“To get out of his or her environment; too see something different; to meet people from different backgrounds,” answered Torrence.

Dr. Short said that what works well for her family is that they have open dialogue about racial equality and to learn about each other’s culture answered

“Parents should educate their children in biracial equality,” answered Hughes.

“I think if we learn to accept one another and live our lives everything will be better,” said Patty Powell, vice president of Student Services.

Wes Moore event discusses Hip-Hop and its effects on today’s society

by Cynthia Hernandez// Staff Writer

On Monday, March 2, Volunteer State Community College hosted a special presentation that attracted over 200 high school students from all over Sumner County.

Participating high schools included Beech, Gallatin, Hendersonville, Portland, Station Camp, and White House.

Dr. Michael Torrence, assistant vice president of Academic Affairs, lead the discussion titled “Effects of Hip-Hop on Society” in the Pickel Field Gymnasium.

The goal of the discussion was to “examine your environment with more awareness,” said Torrence.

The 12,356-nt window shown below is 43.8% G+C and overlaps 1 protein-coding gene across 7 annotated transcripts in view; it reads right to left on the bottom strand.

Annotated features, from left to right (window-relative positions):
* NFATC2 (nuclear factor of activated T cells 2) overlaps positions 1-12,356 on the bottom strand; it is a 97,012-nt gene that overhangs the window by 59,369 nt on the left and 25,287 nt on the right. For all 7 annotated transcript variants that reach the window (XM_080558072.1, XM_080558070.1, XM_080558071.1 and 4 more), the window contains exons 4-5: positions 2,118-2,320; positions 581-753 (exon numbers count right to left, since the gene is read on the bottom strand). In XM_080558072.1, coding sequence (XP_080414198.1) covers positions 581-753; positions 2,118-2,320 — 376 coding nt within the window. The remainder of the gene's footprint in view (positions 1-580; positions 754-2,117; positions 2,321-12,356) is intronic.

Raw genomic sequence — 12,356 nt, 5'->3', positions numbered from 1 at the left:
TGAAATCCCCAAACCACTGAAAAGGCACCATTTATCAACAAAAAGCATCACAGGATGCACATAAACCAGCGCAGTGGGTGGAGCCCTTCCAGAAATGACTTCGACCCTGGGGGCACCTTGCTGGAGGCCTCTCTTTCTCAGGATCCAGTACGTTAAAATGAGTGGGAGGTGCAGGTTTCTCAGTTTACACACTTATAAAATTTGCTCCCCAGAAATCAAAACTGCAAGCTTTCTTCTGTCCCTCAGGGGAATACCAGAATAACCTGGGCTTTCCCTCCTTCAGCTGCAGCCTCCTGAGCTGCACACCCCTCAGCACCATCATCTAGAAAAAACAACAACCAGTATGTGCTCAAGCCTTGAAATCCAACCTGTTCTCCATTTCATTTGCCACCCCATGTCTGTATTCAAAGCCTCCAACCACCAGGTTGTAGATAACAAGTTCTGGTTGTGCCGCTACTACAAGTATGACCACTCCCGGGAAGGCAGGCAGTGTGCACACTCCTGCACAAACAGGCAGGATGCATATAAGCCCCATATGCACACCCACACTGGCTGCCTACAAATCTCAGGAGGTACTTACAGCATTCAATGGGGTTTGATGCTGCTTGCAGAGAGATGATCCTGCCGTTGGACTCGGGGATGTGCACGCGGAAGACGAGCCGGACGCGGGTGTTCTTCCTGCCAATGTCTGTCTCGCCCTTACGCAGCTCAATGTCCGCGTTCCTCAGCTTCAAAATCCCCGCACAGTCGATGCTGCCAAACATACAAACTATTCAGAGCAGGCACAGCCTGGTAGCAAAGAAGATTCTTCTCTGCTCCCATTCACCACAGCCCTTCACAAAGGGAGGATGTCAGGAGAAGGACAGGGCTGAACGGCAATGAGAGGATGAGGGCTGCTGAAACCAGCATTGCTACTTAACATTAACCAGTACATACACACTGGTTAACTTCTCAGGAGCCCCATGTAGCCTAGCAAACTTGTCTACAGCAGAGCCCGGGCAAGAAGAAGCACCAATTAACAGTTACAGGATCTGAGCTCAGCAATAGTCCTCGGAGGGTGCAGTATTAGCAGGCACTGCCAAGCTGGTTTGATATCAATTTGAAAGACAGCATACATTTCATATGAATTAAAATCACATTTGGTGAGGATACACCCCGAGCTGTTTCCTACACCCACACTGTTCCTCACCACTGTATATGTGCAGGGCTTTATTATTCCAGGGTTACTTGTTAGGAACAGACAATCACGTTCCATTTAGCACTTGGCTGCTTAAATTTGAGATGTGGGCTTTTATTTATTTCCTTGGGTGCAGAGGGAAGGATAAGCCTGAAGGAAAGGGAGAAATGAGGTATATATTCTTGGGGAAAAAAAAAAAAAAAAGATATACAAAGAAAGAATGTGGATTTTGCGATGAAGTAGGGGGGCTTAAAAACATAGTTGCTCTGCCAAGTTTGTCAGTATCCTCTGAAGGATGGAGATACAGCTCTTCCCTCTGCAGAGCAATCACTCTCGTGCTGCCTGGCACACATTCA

During the presentation, he recognized five components of hip-hop: knowledge, dancing, MC-ing, DJ-ing, and graffiti.

Prizes were given to the students that participated in the discussion.

Some students showed off their dance moves and others showed their “freestyle” abilities.

“So often hip-hop music and the culture that surrounds it, are seen as negatives.

“I’m glad our students were able to learn the history and technicalities of the music they love, so that they can see all of the positives of hip-hop,” said Heather Adkins, an English teacher at Gallatin High School.

“The hip-hop event was very informative and a great avenue to bring the art form and culture of hip-hop to light.

“I believe students left with a new appreciation for the music genre and it’s correlation to the English language,” said Elizabeth Evans, choral director at Hendersonville High School.

This presentation was one in a special series of the One Book, One Community project.

The next presentation is scheduled for Thursday, March 19, at 12:30 p.m. in the Mary Cole Nichols Carpeted Dining Room (CDR) of Wood.

The discussion will focus on the low expectations of young African-American males.

The One Book, One Community culminating event will be held on Tuesday, March 24, from 6 – 8 p.m. in the Rochelle Center of Thigpen.

It is not too late to get your copy of “The Other Wes Moore” and join the discussion